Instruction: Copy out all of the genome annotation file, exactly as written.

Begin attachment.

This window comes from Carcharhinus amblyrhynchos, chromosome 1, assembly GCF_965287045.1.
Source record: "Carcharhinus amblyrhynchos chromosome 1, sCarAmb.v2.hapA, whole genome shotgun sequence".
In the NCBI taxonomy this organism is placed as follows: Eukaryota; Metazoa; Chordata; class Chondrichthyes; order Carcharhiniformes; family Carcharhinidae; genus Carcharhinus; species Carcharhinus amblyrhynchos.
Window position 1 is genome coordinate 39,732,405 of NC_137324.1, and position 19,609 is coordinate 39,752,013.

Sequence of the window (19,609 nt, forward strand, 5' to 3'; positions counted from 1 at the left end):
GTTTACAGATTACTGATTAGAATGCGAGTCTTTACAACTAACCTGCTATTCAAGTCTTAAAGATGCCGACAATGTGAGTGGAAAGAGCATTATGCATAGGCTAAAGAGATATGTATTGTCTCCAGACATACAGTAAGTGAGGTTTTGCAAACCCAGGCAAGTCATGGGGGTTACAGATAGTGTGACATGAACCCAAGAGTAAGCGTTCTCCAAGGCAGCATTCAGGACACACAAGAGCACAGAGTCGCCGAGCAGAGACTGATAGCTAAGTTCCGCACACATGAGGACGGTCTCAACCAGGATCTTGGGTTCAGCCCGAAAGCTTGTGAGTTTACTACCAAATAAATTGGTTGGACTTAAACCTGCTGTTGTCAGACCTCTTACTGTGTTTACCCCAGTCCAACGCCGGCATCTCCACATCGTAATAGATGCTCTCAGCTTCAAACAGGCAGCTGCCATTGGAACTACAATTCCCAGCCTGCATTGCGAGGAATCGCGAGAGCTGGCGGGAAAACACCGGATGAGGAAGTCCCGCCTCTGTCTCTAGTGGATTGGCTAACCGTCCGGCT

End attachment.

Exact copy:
This window comes from Carcharhinus amblyrhynchos, chromosome 1, assembly GCF_965287045.1.
Source record: "Carcharhinus amblyrhynchos chromosome 1, sCarAmb.v2.hapA, whole genome shotgun sequence".
In the NCBI taxonomy this organism is placed as follows: Eukaryota; Metazoa; Chordata; class Chondrichthyes; order Carcharhiniformes; family Carcharhinidae; genus Carcharhinus; species Carcharhinus amblyrhynchos.
Window position 1 is genome coordinate 39,732,405 of NC_137324.1, and position 19,609 is coordinate 39,752,013.

Sequence of the window (19,609 nt, forward strand, 5' to 3'; positions counted from 1 at the left end):
GTTTACAGATTACTGATTAGAATGCGAGTCTTTACAACTAACCTGCTATTCAAGTCTTAAAGATGCCGACAATGTGAGTGGAAAGAGCATTATGCATAGGCTAAAGAGATATGTATTGTCTCCAGACATACAGTAAGTGAGGTTTTGCAAACCCAGGCAAGTCATGGGGGTTACAGATAGTGTGACATGAACCCAAGAGTAAGCGTTCTCCAAGGCAGCATTCAGGACACACAAGAGCACAGAGTCGCCGAGCAGAGACTGATAGCTAAGTTCCGCACACATGAGGACGGTCTCAACCAGGATCTTGGGTTCAGCCCGAAAGCTTGTGAGTTTACTACCAAATAAATTGGTTGGACTTAAACCTGCTGTTGTCAGACCTCTTACTGTGTTTACCCCAGTCCAACGCCGGCATCTCCACATCGTAATAGATGCTCTCAGCTTCAAACAGGCAGCTGCCATTGGAACTACAATTCCCAGCCTGCATTGCGAGGAATCGCGAGAGCTGGCGGGAAAACACCGGATGAGGAAGTCCCGCCTCTGTCTCTAGTGGATTGGCTAACCGTCCGGCT